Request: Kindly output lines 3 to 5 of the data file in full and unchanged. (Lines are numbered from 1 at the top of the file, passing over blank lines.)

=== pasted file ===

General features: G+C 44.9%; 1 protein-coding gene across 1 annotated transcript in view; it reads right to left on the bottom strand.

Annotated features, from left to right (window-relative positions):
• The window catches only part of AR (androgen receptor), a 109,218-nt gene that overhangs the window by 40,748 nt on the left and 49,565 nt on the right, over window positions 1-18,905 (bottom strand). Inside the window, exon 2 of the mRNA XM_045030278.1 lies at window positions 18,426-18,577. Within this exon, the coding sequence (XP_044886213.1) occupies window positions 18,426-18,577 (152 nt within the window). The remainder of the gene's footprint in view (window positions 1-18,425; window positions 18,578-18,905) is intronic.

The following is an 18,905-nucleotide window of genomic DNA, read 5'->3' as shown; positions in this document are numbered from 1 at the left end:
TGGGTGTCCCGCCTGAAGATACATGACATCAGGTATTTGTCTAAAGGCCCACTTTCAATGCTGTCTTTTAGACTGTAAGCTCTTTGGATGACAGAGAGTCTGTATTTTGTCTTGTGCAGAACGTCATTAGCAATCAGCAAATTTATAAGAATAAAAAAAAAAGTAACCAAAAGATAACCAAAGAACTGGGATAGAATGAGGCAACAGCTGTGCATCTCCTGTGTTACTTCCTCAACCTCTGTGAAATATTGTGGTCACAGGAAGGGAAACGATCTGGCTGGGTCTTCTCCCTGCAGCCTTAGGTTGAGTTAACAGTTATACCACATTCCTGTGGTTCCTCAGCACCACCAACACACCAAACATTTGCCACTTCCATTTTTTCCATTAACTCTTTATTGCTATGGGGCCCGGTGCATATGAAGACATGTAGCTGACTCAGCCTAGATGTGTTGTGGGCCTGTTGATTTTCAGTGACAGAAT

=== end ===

• The window catches only part of AR (androgen receptor), a 109,218-nt gene that overhangs the window by 40,748 nt on the left and 49,565 nt on the right, over window positions 1-18,905 (bottom strand). Inside the window, exon 2 of the mRNA XM_045030278.1 lies at window positions 18,426-18,577. Within this exon, the coding sequence (XP_044886213.1) occupies window positions 18,426-18,577 (152 nt within the window). The remainder of the gene's footprint in view (window positions 1-18,425; window positions 18,578-18,905) is intronic.

The following is an 18,905-nucleotide window of genomic DNA, read 5'->3' as shown; positions in this document are numbered from 1 at the left end:
TGGGTGTCCCGCCTGAAGATACATGACATCAGGTATTTGTCTAAAGGCCCACTTTCAATGCTGTCTTTTAGACTGTAAGCTCTTTGGATGACAGAGAGTCTGTATTTTGTCTTGTGCAGAACGTCATTAGCAATCAGCAAATTTATAAGAATAAAAAAAAAAGTAACCAAAAGATAACCAAAGAACTGGGATAGAATGAGGCAACAGCTGTGCATCTCCTGTGTTACTTCCTCAACCTCTGTGAAATATTGTGGTCACAGGAAGGGAAACGATCTGGCTGGGTCTTCTCCCTGCAGCCTTAGGTTGAGTTAACAGTTATACCACATTCCTGTGGTTCCTCAGCACCACCAACACACCAAACATTTGCCACTTCCATTTTTTCCATTAACTCTTTATTGCTATGGGGCCCGGTGCATATGAAGACATGTAGCTGACTCAGCCTAGATGTGTTGTGGGCCTGTTGATTTTCAGTGACAGAAT